Somatosensory evoked potentials and magnetic resonance imaging of the central nervous system in early multiple sclerosis

Alexander Wuschek, Matthias Bussas, Malek El Husseini, Laura Harabacz, Viktor Pineker, Viola Pongratz, Achim Berthele, Isabelle Riederer, Claus Zimmer, Bernhard Hemmer, Jan S. Kirschke, Mark Mühlau

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Background: Somatosensory evoked potentials (SSEP) are still broadly used, although not explicitly recommended, for the diagnostic work-up of suspected multiple sclerosis (MS). Objective: To relate disability, SSEP, and lesions on T2-weighted magnetic resonance imaging (MRI) in patients with early MS. Methods: In this monocentric retrospective study, we analyzed a cohort of patients with relapsing–remitting MS or clinically isolated syndrome, with a maximum disease duration of two years, as well as with available data on the score at the expanded disability status scale (EDSS), on SSEP, on whole spinal cord (SC) MRI, and on brain MRI. Results: Complete data of 161 patients were available. Tibial nerve SSEP (tSSEP) were less frequently abnormal than SC MRI (22% vs. 68%, p < 0.001). However, higher EDSS scores were significantly associated with abnormal tSSEP (median, 2.0 vs. 1.0; p = 0.001) but not with abnormal SC MRI (i.e., at least one lesion; median, 1.5 vs. 1.5; p = 0.7). Of the 35 patients with abnormal tSSEP, 32 had lesions on SC MRI, and 2 had corresponding lesions on brain MRI. Conclusion: Compared to tSSEP, SC MRI is the more sensitive diagnostic biomarker regarding SC involvement. In early MS, lesions as detectable by T2-weighted MRI are the main driver of abnormal tSSEP. However, tSSEP were more closely associated with disability, which is compatible with a potential role of tSSEP as prognostic biomarker in complementation of MRI.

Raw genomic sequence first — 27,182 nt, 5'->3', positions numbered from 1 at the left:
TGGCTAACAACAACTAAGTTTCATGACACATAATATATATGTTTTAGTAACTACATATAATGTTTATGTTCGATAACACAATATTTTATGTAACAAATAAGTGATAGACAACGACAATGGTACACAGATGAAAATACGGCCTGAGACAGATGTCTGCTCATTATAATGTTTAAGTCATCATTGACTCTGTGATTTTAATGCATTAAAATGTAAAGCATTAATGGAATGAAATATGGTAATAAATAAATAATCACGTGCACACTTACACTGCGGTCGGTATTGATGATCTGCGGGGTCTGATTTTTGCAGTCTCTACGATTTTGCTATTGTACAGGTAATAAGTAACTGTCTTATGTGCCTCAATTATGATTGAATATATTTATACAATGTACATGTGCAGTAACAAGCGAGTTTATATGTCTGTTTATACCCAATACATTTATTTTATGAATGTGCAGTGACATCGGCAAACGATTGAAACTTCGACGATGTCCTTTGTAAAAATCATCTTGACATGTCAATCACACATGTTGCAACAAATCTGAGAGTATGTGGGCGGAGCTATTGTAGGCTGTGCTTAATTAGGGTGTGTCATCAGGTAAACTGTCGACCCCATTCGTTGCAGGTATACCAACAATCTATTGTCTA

Original languageEnglish
Pages (from-to)824-830
Number of pages7
JournalJournal of Neurology
Issue number2
StatePublished - Feb 2023
Externally publishedYes


  • Evoked potentials
  • MRI
  • Multiple sclerosis


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